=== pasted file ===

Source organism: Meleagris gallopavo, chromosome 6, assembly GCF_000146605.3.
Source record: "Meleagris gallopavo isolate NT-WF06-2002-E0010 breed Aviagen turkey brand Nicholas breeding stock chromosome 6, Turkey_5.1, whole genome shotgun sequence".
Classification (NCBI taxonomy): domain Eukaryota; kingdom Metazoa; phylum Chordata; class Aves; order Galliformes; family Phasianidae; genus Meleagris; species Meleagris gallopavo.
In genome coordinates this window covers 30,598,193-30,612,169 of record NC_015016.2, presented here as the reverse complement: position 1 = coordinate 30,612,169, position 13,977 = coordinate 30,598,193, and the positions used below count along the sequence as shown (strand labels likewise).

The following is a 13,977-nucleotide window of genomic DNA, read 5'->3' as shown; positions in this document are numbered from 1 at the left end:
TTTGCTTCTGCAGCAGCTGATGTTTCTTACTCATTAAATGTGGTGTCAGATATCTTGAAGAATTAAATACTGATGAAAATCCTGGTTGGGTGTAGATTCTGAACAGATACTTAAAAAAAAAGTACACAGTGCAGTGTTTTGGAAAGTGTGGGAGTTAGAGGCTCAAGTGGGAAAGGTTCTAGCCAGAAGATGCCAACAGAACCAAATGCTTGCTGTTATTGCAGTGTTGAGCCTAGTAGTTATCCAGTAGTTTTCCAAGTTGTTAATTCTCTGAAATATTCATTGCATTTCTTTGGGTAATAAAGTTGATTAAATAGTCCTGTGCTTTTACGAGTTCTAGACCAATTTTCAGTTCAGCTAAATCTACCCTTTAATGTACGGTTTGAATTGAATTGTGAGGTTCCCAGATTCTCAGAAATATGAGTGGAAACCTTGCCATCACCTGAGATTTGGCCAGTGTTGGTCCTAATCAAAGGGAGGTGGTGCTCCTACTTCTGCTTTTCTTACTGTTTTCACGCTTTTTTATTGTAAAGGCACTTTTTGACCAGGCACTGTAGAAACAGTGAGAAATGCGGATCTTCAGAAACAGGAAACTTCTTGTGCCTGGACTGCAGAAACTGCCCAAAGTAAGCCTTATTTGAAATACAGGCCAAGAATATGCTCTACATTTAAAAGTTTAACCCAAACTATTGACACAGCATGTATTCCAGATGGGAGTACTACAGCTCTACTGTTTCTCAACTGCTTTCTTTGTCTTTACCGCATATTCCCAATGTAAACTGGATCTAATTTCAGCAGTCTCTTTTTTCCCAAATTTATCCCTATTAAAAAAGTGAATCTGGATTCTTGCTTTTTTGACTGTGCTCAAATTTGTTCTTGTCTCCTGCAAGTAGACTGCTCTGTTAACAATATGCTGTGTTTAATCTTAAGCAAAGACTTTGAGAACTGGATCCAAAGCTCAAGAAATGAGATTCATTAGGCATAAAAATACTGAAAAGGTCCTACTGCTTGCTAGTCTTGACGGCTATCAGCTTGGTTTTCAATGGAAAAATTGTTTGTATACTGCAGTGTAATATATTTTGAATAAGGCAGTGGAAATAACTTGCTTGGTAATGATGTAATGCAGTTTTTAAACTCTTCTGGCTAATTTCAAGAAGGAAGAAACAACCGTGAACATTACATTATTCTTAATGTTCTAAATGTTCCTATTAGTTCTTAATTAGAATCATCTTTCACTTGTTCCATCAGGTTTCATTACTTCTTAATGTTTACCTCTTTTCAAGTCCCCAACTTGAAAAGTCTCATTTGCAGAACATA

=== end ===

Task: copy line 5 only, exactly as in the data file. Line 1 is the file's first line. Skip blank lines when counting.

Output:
The following is a 13,977-nucleotide window of genomic DNA, read 5'->3' as shown; positions in this document are numbered from 1 at the left end: